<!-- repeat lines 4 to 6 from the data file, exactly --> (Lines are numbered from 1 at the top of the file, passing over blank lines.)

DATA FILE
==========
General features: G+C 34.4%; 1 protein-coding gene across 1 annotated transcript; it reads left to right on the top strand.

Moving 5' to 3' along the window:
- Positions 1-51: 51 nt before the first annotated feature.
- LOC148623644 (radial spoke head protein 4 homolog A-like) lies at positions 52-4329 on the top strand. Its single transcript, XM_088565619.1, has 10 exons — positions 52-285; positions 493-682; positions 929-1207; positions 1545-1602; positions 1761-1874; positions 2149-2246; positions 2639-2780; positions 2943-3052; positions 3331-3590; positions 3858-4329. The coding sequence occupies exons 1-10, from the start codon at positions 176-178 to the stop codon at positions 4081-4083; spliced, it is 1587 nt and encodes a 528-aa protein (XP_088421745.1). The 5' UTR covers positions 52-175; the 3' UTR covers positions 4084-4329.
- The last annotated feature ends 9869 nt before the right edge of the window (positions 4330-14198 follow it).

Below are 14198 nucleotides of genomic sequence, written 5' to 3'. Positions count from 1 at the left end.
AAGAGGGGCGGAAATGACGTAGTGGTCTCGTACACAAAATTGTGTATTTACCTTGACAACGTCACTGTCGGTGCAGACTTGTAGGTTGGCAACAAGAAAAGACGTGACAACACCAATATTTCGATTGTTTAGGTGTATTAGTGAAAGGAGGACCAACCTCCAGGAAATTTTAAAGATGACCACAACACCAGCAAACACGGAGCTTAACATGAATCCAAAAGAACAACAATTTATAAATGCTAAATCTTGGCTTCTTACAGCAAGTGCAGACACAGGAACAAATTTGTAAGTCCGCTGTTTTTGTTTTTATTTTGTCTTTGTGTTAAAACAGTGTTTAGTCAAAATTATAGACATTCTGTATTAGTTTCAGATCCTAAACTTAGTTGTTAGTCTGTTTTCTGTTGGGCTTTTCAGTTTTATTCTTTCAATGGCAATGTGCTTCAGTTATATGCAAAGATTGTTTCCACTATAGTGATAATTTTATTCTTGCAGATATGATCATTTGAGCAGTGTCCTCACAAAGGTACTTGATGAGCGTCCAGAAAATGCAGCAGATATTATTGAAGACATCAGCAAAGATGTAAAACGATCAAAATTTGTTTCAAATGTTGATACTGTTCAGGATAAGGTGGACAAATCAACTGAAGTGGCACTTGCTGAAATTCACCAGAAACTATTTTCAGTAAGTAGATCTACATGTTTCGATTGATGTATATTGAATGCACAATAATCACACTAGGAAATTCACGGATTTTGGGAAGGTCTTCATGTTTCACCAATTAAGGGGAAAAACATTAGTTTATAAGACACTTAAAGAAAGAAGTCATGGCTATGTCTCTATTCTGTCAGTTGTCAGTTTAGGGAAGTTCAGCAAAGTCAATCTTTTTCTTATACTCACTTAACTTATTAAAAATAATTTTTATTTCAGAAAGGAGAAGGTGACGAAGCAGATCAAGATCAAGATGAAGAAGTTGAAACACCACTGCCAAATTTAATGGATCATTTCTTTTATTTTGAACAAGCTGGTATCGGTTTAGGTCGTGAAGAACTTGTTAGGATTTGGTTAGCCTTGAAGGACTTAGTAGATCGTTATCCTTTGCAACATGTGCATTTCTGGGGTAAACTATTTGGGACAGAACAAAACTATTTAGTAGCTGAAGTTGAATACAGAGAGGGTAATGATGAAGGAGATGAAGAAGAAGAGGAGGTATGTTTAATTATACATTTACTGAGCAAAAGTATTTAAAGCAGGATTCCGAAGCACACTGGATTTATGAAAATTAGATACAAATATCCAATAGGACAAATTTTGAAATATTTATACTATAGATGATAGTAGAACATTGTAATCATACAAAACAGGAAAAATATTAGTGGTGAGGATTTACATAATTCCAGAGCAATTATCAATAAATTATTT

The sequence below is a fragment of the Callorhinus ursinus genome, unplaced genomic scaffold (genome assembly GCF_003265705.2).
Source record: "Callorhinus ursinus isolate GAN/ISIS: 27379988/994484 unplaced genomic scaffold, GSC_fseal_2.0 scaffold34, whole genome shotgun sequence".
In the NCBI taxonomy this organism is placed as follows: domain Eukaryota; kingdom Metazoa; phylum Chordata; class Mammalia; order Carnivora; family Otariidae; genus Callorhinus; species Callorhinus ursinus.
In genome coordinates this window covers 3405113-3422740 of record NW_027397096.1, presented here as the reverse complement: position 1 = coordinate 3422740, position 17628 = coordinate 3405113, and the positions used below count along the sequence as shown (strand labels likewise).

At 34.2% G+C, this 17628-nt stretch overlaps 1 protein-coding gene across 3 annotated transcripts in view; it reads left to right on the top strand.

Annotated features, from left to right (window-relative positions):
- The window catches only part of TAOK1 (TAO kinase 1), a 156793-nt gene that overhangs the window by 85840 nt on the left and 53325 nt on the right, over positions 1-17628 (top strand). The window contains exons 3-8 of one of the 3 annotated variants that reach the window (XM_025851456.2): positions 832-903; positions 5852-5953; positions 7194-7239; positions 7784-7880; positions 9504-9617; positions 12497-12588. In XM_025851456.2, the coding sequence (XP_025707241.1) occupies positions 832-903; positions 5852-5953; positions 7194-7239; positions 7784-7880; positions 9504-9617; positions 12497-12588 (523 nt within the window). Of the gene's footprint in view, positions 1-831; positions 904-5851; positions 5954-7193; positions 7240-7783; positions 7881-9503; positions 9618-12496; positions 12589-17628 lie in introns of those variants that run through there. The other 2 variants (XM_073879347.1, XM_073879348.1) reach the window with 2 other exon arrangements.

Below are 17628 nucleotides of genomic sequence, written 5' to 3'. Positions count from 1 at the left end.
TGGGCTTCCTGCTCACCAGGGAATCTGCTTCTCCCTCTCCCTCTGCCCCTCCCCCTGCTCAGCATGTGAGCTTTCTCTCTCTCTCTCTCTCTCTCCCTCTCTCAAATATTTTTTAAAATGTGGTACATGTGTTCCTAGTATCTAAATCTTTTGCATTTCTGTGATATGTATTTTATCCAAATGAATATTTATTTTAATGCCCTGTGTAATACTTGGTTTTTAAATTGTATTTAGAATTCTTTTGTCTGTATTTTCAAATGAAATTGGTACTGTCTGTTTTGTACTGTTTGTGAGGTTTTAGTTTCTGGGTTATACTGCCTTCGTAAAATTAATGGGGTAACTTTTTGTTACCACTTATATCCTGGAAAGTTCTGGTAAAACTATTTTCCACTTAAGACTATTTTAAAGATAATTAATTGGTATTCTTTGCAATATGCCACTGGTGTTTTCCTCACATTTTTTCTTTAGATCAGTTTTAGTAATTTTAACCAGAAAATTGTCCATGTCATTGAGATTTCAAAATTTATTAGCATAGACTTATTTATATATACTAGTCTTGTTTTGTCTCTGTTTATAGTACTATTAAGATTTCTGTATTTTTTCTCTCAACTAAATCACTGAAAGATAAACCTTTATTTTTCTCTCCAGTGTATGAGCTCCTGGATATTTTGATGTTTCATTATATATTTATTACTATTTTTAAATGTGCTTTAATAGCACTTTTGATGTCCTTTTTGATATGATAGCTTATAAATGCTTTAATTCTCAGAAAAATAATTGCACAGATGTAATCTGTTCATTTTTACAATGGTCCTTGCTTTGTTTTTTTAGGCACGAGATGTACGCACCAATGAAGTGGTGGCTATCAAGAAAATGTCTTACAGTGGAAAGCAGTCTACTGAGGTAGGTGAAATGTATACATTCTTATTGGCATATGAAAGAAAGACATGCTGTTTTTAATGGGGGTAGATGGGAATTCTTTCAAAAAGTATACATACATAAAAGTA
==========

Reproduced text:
- LOC148623644 (radial spoke head protein 4 homolog A-like) lies at positions 52-4329 on the top strand. Its single transcript, XM_088565619.1, has 10 exons — positions 52-285; positions 493-682; positions 929-1207; positions 1545-1602; positions 1761-1874; positions 2149-2246; positions 2639-2780; positions 2943-3052; positions 3331-3590; positions 3858-4329. The coding sequence occupies exons 1-10, from the start codon at positions 176-178 to the stop codon at positions 4081-4083; spliced, it is 1587 nt and encodes a 528-aa protein (XP_088421745.1). The 5' UTR covers positions 52-175; the 3' UTR covers positions 4084-4329.
- The last annotated feature ends 9869 nt before the right edge of the window (positions 4330-14198 follow it).

Below are 14198 nucleotides of genomic sequence, written 5' to 3'. Positions count from 1 at the left end.